By Kate Jackman-Atkinson, Neepawa Banner & Press
Communities are more than just the sum of the people who live there. Within each community, there is the infrastructure that is vital to creating a sense of community, a sense of home. In almost all cases, it comes down to public facilities.
These facilities can be owned by the government, usually municipal, or by not-for-profit groups established to care for them. They are usually run by a board of volunteers, who give their time to ensure that these facilities remain viable and available. Not only do they care for the facility, but also organize events to make sure it’s used. In small towns, these halls, arenas, community centres and performance venues are a vital meeting place for community events, both the serious and the fun.
In the 1950s, more than 3 percent of Canada’s GDP was spent on infrastructure, much of what we still use today dates to that era. In the decades that followed, spending fell to just 0.4 percent of GDP. In 2015, the Federation of Canadian Municipalities estimated that the infrastructure deficit, the money needed to fund the repair and replacement of the country’s existing stock, never mind new projects, was $200 billion. When Justin Trudeau was first elected Prime Minister in 2015, his campaign included a heavy focus on infrastructure — doubling the investment to $125 billion over 10 years and appointing a minister to a newly created, stand-alone portfolio. By 2019, the Investing in Canada plan had approved more than 48,000 projects, under five main funding streams: public transit, green infrastructure, social infrastructure, trade and transport and rural and northern communities. By 2019, the program had grown to over $180 billion, with $92.2 billion coming from existing programs and another $93 billion in new funding.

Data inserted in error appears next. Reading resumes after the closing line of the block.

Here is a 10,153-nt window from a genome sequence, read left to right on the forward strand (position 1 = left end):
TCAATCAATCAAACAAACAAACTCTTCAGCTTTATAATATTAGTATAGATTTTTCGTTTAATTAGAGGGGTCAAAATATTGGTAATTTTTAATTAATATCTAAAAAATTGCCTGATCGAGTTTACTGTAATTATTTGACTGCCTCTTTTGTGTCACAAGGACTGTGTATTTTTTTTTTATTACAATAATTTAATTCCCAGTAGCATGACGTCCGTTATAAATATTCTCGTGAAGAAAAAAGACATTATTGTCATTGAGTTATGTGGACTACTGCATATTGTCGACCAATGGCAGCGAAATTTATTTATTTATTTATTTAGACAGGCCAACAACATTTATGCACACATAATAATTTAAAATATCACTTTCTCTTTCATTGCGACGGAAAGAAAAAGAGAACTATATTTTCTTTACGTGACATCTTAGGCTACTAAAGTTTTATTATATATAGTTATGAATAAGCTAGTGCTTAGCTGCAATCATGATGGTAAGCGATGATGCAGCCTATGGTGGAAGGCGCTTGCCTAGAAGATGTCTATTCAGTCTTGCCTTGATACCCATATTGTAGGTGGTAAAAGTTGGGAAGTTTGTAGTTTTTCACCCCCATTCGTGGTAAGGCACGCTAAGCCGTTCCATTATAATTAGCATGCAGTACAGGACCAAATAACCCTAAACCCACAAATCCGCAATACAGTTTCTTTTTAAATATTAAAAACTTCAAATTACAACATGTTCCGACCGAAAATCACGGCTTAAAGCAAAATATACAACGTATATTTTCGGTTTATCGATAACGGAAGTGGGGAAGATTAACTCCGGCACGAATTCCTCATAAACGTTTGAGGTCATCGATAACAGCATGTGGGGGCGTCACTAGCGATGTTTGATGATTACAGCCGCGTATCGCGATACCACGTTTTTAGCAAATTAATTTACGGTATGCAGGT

When most of us think of infrastructure, we think of roads, bridges, public transit, water and sewer systems. While these account for a lot of infrastructure spending, community buildings also fall into this category. The federal government plans to spend $25.3 billion on affordable housing, child care spaces and cultural and recreation centres. This funding is much needed, as many of these buildings haven’t received major investments since they were first constructed. In the intervening years, costs have gone up and there are now fewer rural residents to shoulder the financial burden.
While the availability of cash infusions is a welcome prospect for the groups that run our community buildings, for many of them, it’s not what they really need. What they really need is people. They need people to come out and make use of the facilities they work so hard to maintain. They need people to show up to events. They need people to sit on boards and committees, to bring forward new ideas and enthusiasm. They need people to recognize that these facilities are more than stone and wood and windows, they are the community’s heartbeat. If we don’t use them, we will lose them.